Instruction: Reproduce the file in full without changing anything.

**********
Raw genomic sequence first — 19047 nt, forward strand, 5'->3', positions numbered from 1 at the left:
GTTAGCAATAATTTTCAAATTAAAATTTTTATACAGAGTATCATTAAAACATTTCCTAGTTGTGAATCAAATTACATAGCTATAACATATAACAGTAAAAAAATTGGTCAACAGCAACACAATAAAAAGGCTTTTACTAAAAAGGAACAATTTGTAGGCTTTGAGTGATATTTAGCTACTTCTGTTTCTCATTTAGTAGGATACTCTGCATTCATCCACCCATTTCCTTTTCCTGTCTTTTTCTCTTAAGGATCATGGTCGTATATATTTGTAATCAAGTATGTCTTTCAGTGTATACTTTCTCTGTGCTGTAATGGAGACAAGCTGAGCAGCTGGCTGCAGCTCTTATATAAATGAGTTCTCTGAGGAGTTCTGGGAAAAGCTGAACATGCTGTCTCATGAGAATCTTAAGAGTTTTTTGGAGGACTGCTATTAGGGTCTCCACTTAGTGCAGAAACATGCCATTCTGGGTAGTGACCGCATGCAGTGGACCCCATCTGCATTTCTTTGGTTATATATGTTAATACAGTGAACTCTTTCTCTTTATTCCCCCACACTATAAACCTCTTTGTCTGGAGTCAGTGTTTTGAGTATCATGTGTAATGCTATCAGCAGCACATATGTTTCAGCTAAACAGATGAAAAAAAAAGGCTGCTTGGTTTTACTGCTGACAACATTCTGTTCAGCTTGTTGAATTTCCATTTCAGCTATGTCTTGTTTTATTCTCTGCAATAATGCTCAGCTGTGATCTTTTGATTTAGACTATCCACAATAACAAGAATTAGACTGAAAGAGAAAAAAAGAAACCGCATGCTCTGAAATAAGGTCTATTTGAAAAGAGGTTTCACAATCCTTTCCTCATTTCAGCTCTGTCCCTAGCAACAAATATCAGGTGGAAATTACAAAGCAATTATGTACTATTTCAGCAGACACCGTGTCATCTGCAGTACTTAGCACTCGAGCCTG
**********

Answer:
Raw genomic sequence first — 19047 nt, forward strand, 5'->3', positions numbered from 1 at the left:
GTTAGCAATAATTTTCAAATTAAAATTTTTATACAGAGTATCATTAAAACATTTCCTAGTTGTGAATCAAATTACATAGCTATAACATATAACAGTAAAAAAATTGGTCAACAGCAACACAATAAAAAGGCTTTTACTAAAAAGGAACAATTTGTAGGCTTTGAGTGATATTTAGCTACTTCTGTTTCTCATTTAGTAGGATACTCTGCATTCATCCACCCATTTCCTTTTCCTGTCTTTTTCTCTTAAGGATCATGGTCGTATATATTTGTAATCAAGTATGTCTTTCAGTGTATACTTTCTCTGTGCTGTAATGGAGACAAGCTGAGCAGCTGGCTGCAGCTCTTATATAAATGAGTTCTCTGAGGAGTTCTGGGAAAAGCTGAACATGCTGTCTCATGAGAATCTTAAGAGTTTTTTGGAGGACTGCTATTAGGGTCTCCACTTAGTGCAGAAACATGCCATTCTGGGTAGTGACCGCATGCAGTGGACCCCATCTGCATTTCTTTGGTTATATATGTTAATACAGTGAACTCTTTCTCTTTATTCCCCCACACTATAAACCTCTTTGTCTGGAGTCAGTGTTTTGAGTATCATGTGTAATGCTATCAGCAGCACATATGTTTCAGCTAAACAGATGAAAAAAAAAGGCTGCTTGGTTTTACTGCTGACAACATTCTGTTCAGCTTGTTGAATTTCCATTTCAGCTATGTCTTGTTTTATTCTCTGCAATAATGCTCAGCTGTGATCTTTTGATTTAGACTATCCACAATAACAAGAATTAGACTGAAAGAGAAAAAAAGAAACCGCATGCTCTGAAATAAGGTCTATTTGAAAAGAGGTTTCACAATCCTTTCCTCATTTCAGCTCTGTCCCTAGCAACAAATATCAGGTGGAAATTACAAAGCAATTATGTACTATTTCAGCAGACACCGTGTCATCTGCAGTACTTAGCACTCGAGCCTG